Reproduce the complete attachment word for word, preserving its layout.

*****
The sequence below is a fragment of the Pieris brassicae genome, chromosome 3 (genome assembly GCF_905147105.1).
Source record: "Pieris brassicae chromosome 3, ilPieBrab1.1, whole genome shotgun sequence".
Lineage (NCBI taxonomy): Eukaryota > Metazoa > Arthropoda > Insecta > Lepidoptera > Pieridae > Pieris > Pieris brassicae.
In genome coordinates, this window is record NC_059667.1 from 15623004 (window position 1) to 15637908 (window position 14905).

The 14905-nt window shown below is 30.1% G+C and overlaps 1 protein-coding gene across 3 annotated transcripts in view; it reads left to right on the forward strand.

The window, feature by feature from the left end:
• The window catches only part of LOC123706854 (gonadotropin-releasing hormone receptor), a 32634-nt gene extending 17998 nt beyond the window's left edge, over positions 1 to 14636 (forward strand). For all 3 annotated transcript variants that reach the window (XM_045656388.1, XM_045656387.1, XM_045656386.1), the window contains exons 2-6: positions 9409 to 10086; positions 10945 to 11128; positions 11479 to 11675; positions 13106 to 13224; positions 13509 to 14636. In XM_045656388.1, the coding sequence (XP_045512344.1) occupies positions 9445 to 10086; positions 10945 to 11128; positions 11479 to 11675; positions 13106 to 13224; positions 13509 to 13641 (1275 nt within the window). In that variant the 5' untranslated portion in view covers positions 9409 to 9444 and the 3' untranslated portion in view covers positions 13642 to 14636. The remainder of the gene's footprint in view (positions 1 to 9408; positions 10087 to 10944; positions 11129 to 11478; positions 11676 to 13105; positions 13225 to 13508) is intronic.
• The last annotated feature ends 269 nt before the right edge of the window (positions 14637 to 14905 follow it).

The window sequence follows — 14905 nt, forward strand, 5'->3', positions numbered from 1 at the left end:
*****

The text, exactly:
The sequence below is a fragment of the Pieris brassicae genome, chromosome 3 (genome assembly GCF_905147105.1).
Source record: "Pieris brassicae chromosome 3, ilPieBrab1.1, whole genome shotgun sequence".
Lineage (NCBI taxonomy): Eukaryota > Metazoa > Arthropoda > Insecta > Lepidoptera > Pieridae > Pieris > Pieris brassicae.
In genome coordinates, this window is record NC_059667.1 from 15623004 (window position 1) to 15637908 (window position 14905).

The 14905-nt window shown below is 30.1% G+C and overlaps 1 protein-coding gene across 3 annotated transcripts in view; it reads left to right on the forward strand.

The window, feature by feature from the left end:
• The window catches only part of LOC123706854 (gonadotropin-releasing hormone receptor), a 32634-nt gene extending 17998 nt beyond the window's left edge, over positions 1 to 14636 (forward strand). For all 3 annotated transcript variants that reach the window (XM_045656388.1, XM_045656387.1, XM_045656386.1), the window contains exons 2-6: positions 9409 to 10086; positions 10945 to 11128; positions 11479 to 11675; positions 13106 to 13224; positions 13509 to 14636. In XM_045656388.1, the coding sequence (XP_045512344.1) occupies positions 9445 to 10086; positions 10945 to 11128; positions 11479 to 11675; positions 13106 to 13224; positions 13509 to 13641 (1275 nt within the window). In that variant the 5' untranslated portion in view covers positions 9409 to 9444 and the 3' untranslated portion in view covers positions 13642 to 14636. The remainder of the gene's footprint in view (positions 1 to 9408; positions 10087 to 10944; positions 11129 to 11478; positions 11676 to 13105; positions 13225 to 13508) is intronic.
• The last annotated feature ends 269 nt before the right edge of the window (positions 14637 to 14905 follow it).

The window sequence follows — 14905 nt, forward strand, 5'->3', positions numbered from 1 at the left end: